As a result of the interruption, urgent requests for comfort letters may temporarily be submitted by email. A comfort letter may also be requested by contacting the CRA's individual tax enquiries line at 1-800-959-8281.

VI. Non-resident employer certification

VI. Non-resident employer certification

Non-resident employees providing employment services in Canada are subject to the same withholding, remitting, and reporting obligations as Canadian resident employees. Therefore, any employer, including a non-resident employer, has to withhold amounts on account of the income tax liability of an employee in Canada, even if the employee is likely to be exempt from tax in Canada because of a tax treaty. For the employer to be relieved of their obligation to withhold, the employee would have to apply for, and get, an income tax waiver from the CRA [as discussed in IV. Waiver requests – Payments to non-residents for services provided in Canada above].

However, there is an exception to the employer's withholding obligation for certain non-resident employers paying employment income to non-resident employees for performing the duties of an office or employment in Canada. These non-resident employers, who apply for and receive certification as a qualifying non-resident employer, will not have to withhold and remit tax on the payments they make to a qualifying non-resident employee who is working in Canada for a limited time and is exempt from tax in Canada under a tax treaty.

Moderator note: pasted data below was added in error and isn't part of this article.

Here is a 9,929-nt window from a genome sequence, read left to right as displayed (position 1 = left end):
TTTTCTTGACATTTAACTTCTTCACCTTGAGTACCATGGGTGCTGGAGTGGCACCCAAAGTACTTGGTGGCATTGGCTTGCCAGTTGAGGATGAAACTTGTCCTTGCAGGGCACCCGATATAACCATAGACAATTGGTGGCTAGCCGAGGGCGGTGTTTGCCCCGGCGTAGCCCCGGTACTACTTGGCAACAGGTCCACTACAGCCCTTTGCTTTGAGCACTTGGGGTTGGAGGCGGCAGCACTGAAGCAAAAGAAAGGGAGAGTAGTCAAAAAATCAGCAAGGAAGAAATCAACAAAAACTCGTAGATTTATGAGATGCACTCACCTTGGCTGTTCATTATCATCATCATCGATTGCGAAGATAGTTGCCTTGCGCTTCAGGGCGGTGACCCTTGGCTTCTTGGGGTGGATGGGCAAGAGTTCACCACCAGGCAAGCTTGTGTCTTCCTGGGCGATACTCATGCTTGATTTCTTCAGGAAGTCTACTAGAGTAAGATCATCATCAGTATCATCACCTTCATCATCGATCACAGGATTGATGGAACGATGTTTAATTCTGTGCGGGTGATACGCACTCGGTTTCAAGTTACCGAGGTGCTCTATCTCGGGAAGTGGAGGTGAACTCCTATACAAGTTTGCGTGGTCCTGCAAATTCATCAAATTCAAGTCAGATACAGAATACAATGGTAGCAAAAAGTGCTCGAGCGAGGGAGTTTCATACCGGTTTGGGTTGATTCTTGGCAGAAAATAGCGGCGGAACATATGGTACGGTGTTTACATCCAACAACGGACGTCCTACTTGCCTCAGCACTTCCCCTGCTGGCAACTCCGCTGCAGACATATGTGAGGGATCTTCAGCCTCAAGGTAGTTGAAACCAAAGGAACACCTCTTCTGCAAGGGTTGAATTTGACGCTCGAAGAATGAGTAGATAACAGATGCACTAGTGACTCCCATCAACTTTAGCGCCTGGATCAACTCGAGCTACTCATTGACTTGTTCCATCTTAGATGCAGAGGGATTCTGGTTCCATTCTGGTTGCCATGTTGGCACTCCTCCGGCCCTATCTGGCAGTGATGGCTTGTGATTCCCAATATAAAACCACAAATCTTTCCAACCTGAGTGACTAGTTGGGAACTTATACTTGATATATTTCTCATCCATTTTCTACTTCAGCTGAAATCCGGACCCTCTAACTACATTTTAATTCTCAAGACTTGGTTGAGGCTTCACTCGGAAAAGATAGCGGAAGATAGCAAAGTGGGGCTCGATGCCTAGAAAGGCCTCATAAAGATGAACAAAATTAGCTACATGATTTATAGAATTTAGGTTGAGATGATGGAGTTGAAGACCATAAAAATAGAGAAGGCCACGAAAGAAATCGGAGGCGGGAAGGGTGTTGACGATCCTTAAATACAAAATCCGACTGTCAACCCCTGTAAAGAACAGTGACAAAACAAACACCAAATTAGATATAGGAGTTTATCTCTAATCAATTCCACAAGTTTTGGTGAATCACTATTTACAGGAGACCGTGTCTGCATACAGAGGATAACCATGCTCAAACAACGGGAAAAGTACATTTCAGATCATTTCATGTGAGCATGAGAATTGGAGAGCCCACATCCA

For more information, go to non-resident employer certification.

Potential Issue

An individual working in Canada as a qualifying non-resident employee when travel restrictions were imposed may not have been able to leave Canada as they had intended and instead had to stay in Canada. Could this extended stay in Canada result in the individual losing their status as a qualifying non-resident employee and obligate the qualifying non-resident employer to withhold and remit Canadian payroll deductions to the CRA on the employment income paid?

Agency Position

In light of the extraordinary circumstances, the CRA will not consider the days, during which a non-resident individual is working or present in Canada and cannot return to their country of residence due to the travel restrictions, to count towards the 45 days worked or the 90 days present in Canada for the definition of a qualifying non-resident employee. This will be the CRA position where it can reasonably be shown that the employer expected the employee to leave Canada before losing their status as a qualifying non-resident employee, and the employee returns to their country of residence as soon as they can.

To keep certification as a qualifying non-resident employer, the employer will track and document, among other things: